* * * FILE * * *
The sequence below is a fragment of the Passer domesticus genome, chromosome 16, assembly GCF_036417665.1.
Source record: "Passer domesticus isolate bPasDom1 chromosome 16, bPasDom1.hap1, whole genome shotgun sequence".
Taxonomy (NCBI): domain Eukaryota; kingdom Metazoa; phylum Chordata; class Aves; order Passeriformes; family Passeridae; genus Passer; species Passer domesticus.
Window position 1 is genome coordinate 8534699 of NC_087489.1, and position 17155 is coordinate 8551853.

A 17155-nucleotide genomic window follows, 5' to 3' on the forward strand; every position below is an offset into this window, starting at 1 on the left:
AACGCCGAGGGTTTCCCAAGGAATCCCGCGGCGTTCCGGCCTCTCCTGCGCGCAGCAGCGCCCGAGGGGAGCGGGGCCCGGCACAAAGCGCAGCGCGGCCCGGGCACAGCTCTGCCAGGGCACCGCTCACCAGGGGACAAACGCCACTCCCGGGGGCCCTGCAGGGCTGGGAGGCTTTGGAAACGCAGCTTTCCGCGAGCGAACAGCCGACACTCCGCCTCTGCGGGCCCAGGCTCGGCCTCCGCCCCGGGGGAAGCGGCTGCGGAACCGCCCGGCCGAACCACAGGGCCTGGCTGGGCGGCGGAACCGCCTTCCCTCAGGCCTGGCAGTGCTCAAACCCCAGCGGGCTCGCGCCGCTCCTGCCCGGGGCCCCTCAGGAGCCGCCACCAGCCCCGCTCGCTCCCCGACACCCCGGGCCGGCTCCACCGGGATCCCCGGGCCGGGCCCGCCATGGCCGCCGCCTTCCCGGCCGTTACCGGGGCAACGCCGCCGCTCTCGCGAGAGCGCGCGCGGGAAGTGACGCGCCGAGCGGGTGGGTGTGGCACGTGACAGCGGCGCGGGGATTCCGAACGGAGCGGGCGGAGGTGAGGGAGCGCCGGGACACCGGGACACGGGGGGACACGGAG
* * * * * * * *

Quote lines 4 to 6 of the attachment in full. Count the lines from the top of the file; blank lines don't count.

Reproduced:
Window position 1 is genome coordinate 8534699 of NC_087489.1, and position 17155 is coordinate 8551853.

A 17155-nucleotide genomic window follows, 5' to 3' on the forward strand; every position below is an offset into this window, starting at 1 on the left:
AACGCCGAGGGTTTCCCAAGGAATCCCGCGGCGTTCCGGCCTCTCCTGCGCGCAGCAGCGCCCGAGGGGAGCGGGGCCCGGCACAAAGCGCAGCGCGGCCCGGGCACAGCTCTGCCAGGGCACCGCTCACCAGGGGACAAACGCCACTCCCGGGGGCCCTGCAGGGCTGGGAGGCTTTGGAAACGCAGCTTTCCGCGAGCGAACAGCCGACACTCCGCCTCTGCGGGCCCAGGCTCGGCCTCCGCCCCGGGGGAAGCGGCTGCGGAACCGCCCGGCCGAACCACAGGGCCTGGCTGGGCGGCGGAACCGCCTTCCCTCAGGCCTGGCAGTGCTCAAACCCCAGCGGGCTCGCGCCGCTCCTGCCCGGGGCCCCTCAGGAGCCGCCACCAGCCCCGCTCGCTCCCCGACACCCCGGGCCGGCTCCACCGGGATCCCCGGGCCGGGCCCGCCATGGCCGCCGCCTTCCCGGCCGTTACCGGGGCAACGCCGCCGCTCTCGCGAGAGCGCGCGCGGGAAGTGACGCGCCGAGCGGGTGGGTGTGGCACGTGACAGCGGCGCGGGGATTCCGAACGGAGCGGGCGGAGGTGAGGGAGCGCCGGGACACCGGGACACGGGGGGACACGGAG